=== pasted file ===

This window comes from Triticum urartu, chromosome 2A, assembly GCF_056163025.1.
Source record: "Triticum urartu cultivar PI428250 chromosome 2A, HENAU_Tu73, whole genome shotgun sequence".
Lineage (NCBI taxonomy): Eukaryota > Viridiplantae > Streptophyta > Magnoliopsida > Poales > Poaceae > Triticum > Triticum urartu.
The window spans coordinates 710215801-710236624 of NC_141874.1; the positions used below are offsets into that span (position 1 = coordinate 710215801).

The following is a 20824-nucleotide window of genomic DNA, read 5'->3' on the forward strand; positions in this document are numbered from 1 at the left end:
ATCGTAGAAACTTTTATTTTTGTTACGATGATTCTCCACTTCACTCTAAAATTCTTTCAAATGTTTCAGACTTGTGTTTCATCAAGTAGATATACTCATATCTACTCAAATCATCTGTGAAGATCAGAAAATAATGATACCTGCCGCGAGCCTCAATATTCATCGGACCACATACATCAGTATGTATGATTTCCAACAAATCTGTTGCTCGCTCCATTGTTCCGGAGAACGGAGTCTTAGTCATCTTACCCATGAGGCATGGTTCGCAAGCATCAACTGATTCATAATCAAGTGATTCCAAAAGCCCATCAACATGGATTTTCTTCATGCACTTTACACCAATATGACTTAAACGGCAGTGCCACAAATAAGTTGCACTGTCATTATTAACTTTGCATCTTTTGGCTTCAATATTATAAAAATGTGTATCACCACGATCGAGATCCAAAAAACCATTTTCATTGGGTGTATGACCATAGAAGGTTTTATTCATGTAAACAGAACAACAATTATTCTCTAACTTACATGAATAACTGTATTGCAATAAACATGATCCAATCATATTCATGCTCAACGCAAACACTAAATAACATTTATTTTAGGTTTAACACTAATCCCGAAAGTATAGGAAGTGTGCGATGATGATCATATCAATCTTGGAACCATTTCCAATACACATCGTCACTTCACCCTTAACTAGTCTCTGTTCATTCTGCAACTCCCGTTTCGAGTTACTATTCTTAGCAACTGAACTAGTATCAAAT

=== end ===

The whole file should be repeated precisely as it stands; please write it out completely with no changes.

This window comes from Triticum urartu, chromosome 2A, assembly GCF_056163025.1.
Source record: "Triticum urartu cultivar PI428250 chromosome 2A, HENAU_Tu73, whole genome shotgun sequence".
Lineage (NCBI taxonomy): Eukaryota > Viridiplantae > Streptophyta > Magnoliopsida > Poales > Poaceae > Triticum > Triticum urartu.
The window spans coordinates 710215801-710236624 of NC_141874.1; the positions used below are offsets into that span (position 1 = coordinate 710215801).

The following is a 20824-nucleotide window of genomic DNA, read 5'->3' on the forward strand; positions in this document are numbered from 1 at the left end:
ATCGTAGAAACTTTTATTTTTGTTACGATGATTCTCCACTTCACTCTAAAATTCTTTCAAATGTTTCAGACTTGTGTTTCATCAAGTAGATATACTCATATCTACTCAAATCATCTGTGAAGATCAGAAAATAATGATACCTGCCGCGAGCCTCAATATTCATCGGACCACATACATCAGTATGTATGATTTCCAACAAATCTGTTGCTCGCTCCATTGTTCCGGAGAACGGAGTCTTAGTCATCTTACCCATGAGGCATGGTTCGCAAGCATCAACTGATTCATAATCAAGTGATTCCAAAAGCCCATCAACATGGATTTTCTTCATGCACTTTACACCAATATGACTTAAACGGCAGTGCCACAAATAAGTTGCACTGTCATTATTAACTTTGCATCTTTTGGCTTCAATATTATAAAAATGTGTATCACCACGATCGAGATCCAAAAAACCATTTTCATTGGGTGTATGACCATAGAAGGTTTTATTCATGTAAACAGAACAACAATTATTCTCTAACTTACATGAATAACTGTATTGCAATAAACATGATCCAATCATATTCATGCTCAACGCAAACACTAAATAACATTTATTTTAGGTTTAACACTAATCCCGAAAGTATAGGAAGTGTGCGATGATGATCATATCAATCTTGGAACCATTTCCAATACACATCGTCACTTCACCCTTAACTAGTCTCTGTTCATTCTGCAACTCCCGTTTCGAGTTACTATTCTTAGCAACTGAACTAGTATCAAAT